Soapy, one of the most infamous gangsters of the 1860’s. His infamous Prize Soap package swindle took countless states by surprise and earned him the name Soapy Smith. The techniques he used to persuade people into buying his soap bars were brilliant and people still fall for them today. This is his story….
Soapy had a soap stall. He wrapped each bar of soap with plain paper. Once in a while he would wrap a bar of soap with some money (notes ranging from $1 - $100), then he would cover the money with some more plain paper. The result was a pile of soap bars, some with money and some without. Soapy then proceeded to sell the bars auction-style, starting price at $1.
If this scenario seems familiar it’s because the exact same principles operate in lotteries or lucky-draws. So what exactly lures people into buying a few seconds of irrational hope? Well it a combination of clever landscaping on the part of Soapy, and the victim’s natural cognitive biases. By drawing a crowd Sopay was able to create a ‘band wagon effect’ where everyone wants to be part of the action (Nadeau, Cloutier & Guay, 1993). ‘Emotional contagion’ also plays a part as bidding begins and everyone gets excited (Hatfield & Cacioppo, 1994). But perhaps the most influential motivator is the belief that just because somebody else won, they too have an equal chance of winning. This is known as the Base rate Fallacy (Baron & Jonathan, 1994), where one tends to ignore base rate information (the actual likelihood of winning) and focus on specific information (the number of winners, but not the number of losers).
Of course once in a while someone had to win a bar of soap otherwise people would suspect something was up. Unknown to his victims, the ‘soapy gang’ were in amongst the crowd of buyers. Only members of the gang were fortunate enough to pick out bars of soap containing cash and once they found the money inside, gang members would celebrate loudly letting passers-by know exactly how they beat Soapy at his own game. This “friendly advice” actually is yet another attempt at getting people to participate. The accomplice makes it seem as though he and the victim are on the same side - both trying to catch Soapy out. As the con progresses two additional techniques are employed. As more soap bars are sold the competition for the remaining bars increases. This introduces the scarcity principle, where people want what is fast becoming unavailable (Lynn, 1991). Finally the perception of a time limit, created by the auction-style of selling makes people more impulsive and willing to participate (Klein, 1998).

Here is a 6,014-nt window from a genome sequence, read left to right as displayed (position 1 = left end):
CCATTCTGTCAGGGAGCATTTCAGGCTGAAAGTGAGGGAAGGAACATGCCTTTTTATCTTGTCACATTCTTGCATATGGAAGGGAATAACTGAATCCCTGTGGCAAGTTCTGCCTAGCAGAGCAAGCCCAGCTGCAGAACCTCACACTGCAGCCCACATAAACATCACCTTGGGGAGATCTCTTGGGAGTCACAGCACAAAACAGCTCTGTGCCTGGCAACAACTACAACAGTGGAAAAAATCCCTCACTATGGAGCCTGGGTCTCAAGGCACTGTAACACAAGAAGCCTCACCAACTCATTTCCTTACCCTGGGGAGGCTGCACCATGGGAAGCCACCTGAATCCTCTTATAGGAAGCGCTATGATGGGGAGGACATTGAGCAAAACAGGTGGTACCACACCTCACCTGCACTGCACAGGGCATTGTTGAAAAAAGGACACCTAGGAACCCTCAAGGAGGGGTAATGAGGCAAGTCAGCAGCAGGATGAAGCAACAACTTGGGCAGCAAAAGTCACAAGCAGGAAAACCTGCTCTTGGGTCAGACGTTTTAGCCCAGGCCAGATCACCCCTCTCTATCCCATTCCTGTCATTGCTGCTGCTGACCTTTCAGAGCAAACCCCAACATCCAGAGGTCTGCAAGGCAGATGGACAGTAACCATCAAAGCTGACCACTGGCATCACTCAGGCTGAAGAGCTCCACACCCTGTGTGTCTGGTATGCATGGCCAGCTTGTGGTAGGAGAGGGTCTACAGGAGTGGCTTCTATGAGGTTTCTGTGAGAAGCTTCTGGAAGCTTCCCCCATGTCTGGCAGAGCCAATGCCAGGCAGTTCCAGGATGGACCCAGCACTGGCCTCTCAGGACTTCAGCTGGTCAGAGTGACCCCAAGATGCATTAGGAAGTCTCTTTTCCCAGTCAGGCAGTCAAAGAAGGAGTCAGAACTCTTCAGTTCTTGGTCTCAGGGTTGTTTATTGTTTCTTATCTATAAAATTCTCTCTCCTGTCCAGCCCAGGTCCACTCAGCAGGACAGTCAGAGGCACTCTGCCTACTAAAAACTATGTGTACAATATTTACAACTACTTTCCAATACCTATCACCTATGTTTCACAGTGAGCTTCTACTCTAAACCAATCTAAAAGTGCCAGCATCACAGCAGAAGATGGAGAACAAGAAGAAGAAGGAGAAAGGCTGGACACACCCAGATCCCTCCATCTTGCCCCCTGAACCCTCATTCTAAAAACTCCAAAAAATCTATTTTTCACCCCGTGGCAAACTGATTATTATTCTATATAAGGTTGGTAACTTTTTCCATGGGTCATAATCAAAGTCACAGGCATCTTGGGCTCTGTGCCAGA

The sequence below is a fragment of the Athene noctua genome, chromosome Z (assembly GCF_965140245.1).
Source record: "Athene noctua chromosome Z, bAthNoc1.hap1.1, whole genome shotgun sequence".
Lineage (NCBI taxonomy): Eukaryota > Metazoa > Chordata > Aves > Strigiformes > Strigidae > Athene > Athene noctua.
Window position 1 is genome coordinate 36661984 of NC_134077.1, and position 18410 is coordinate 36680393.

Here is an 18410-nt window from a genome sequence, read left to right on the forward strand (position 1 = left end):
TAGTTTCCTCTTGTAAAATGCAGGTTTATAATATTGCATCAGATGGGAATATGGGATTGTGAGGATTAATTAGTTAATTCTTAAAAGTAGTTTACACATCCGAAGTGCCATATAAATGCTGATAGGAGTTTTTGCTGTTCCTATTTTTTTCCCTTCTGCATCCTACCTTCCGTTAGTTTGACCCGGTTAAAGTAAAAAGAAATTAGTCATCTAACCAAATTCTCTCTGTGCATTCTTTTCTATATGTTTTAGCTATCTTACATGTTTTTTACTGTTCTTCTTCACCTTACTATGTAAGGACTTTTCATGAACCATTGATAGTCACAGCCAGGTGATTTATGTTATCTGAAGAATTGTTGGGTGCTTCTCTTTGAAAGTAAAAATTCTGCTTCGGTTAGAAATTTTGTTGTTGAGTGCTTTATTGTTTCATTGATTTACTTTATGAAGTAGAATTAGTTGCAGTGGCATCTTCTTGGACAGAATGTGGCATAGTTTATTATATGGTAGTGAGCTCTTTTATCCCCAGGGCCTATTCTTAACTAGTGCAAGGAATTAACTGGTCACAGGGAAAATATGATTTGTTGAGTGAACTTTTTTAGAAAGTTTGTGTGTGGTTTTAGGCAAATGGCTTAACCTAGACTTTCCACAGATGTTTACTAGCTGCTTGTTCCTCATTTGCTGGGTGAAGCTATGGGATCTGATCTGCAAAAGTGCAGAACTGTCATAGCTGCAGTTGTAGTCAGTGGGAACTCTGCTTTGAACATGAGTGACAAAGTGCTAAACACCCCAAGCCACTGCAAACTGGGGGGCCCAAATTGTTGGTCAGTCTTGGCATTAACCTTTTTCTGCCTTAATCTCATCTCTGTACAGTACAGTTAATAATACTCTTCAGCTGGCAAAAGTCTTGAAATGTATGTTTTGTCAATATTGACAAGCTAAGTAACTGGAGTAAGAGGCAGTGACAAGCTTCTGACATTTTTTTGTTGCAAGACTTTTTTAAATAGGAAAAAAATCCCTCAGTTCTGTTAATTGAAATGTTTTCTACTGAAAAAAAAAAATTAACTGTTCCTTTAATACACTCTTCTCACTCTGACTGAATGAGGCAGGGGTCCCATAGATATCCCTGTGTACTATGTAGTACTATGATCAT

Numerous casinos and lottery games worldwide employ these simple yet effective techniques. So the next time you want to try your hand at a gamble, think twice because the odds of you winning really are as slippery as soap!
Baron, J. (2000). Thinking and deciding. Cambridge University Press.
Brickman, P., Coates, D., & Janoff-Bulman, R. (1978). Lottery winners and accident victims: Is happiness relative?. Journal of personality and social psychology, 36(8), 917.
Griffiths, M., & Wood, R. (2001). The psychology of lottery gambling.International gambling studies, 1(1), 27-45.
Hatfield, E., & Cacioppo, J. T. (1994). Emotional contagion. Cambridge university press.
Klein, G. A. (1998). Sources of power: How people make decisions. MIT press.
Lynn, M. (1991). Scarcity effects on value: A quantitative review of the commodity theory literature. Psychology & Marketing, 8(1), 43-57.
Nadeau, R., Cloutier, E., & Guay, J. H. (1993). New evidence about the existence of a bandwagon effect in the opinion formation process. International Political Science Review, 14(2), 203-213.
Rogers, P. (1998). The cognitive psychology of lottery gambling: A theoretical review. Journal of Gambling Studies, 14(2), 111-134.
Wood, R. T., & Griffiths, M. D. (1998). The acquisition, development and maintenance of lottery and scratchcard gambling in adolescence. Journal of Adolescence, 21(3), 265-273.
Learn more about soapy and the many cons he created: